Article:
I’ll collect on that hug later, babe.

Owie

Saturday morning I was negotiating my way through my atrociously messy office when I tried to step over something, and failed spectacularly.

As my heel came down on the corner of the milk crate (don’t ask) with the weight of my body behind it, a chain reaction took place. It was like when you stub your finger — hard — only with my leg being stubbed into my back. The pain was instant and unbelievable. The muscles in the middle of my back seized up tighter than a Marine’s first haircut. I managed to get into the living room before I collapsed to the floor.

I lay there barely able to breathe and in so much pain I couldn’t even writhe in pain. I heard my four-year-old say solemnly above me, “I think she’s gonna die.”

I had not ruled out the possibility.

DearDR heard my cries, and came downstairs at top speed to see what had happened. As he put it later, “The only time I’ve heard you make sounds like that was when you were in labor.”

Once he determined that I was not going to die, but I certainly wasn’t going to move under my own power for a bit, he said, “This is Jesus’ way of telling us we have to clean the office.”

I eventually made it to the couch. A phone consultation with Dr. Sis was not encouraging. “It sounds like a compression fracture,” she told me. “You should probably get to an emergency room for an X-ray.”

Now considering everything else that was going on at The Compound, and that DearDR was heading out to see his Saturday patients and visit his father, this was going to require some amazing logistical luck. Additionally, I wasn’t supposed to be icing my back on the couch: I had grocery shopping to do, two birthday parties, and then a grown-up party with some Twitter people to get to. I didn’t have time for a bloody compression fracture and X-ray.

After another half-an-hour, I made it up onto my feet and discovered that walking was possible. I called Dr. Sis back.

“I can walk,” I said.

“Does it hurt more when you’re standing?”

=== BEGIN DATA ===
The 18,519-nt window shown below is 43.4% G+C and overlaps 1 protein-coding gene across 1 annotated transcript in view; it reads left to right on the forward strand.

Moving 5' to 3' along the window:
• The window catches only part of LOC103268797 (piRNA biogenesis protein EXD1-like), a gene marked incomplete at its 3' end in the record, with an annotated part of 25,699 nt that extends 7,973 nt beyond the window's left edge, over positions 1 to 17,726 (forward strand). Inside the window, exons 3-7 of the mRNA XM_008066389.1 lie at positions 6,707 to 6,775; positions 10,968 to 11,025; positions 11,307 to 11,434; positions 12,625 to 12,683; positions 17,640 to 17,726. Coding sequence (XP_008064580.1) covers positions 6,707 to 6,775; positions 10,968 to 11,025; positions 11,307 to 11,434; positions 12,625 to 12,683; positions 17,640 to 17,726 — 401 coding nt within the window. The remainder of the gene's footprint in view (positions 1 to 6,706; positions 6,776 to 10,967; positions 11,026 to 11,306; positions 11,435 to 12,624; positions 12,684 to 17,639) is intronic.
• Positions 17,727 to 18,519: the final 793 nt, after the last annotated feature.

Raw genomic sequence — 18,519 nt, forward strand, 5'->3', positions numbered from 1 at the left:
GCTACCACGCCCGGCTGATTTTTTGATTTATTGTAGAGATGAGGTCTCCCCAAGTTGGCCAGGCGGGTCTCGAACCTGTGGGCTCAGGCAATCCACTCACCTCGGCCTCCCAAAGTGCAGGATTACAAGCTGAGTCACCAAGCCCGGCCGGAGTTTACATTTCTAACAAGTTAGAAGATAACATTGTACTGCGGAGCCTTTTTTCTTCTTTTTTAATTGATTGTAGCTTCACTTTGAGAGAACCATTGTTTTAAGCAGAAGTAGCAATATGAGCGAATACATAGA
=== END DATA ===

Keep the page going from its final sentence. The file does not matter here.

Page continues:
“No.”

“Okay, it’s probably not a compression fracture.” She gave me a couple other symptoms to look for in case it was a disc issue (among them, increasing pain during the day), and advocated for me to go to a chiropractor as soon as I could (which I plan to do). She was moving to Wilmington, North Carolina, that very day and offered to stop in Pittsburgh on her way out of Erie. I told her to call when she was leaving; if I could, I was still planning to make it out of the house. (We did end up missing each other as I was already at a b-day party when she would have been in the ‘burgh. Well, she tried, and I am grateful.)

I missed one of the birthday parties (Happy Birthday, Alex! You’re even cuter at 2!), but made it to the second one (one of Monkey’s day school friends). After the girls and I got home, I turned them over to the babysitter, and gingerly freshened up for the Pizza-Off. We got there incredibly late (considering the party started at 3 p.m., and we didn’t make it until 7), but Uncle Crappy had saved some pizza for us, and there was still beer to be had. We had a lovely night, which, considering how the day had started, was a big relief.

Two days later, my back is still tender, and stiffens up if I stay in one position too long. If it gets too achy, ibuprophen helps. I am going to see a chiropractor this week. Which I am sincerely hoping is much less eventful than last.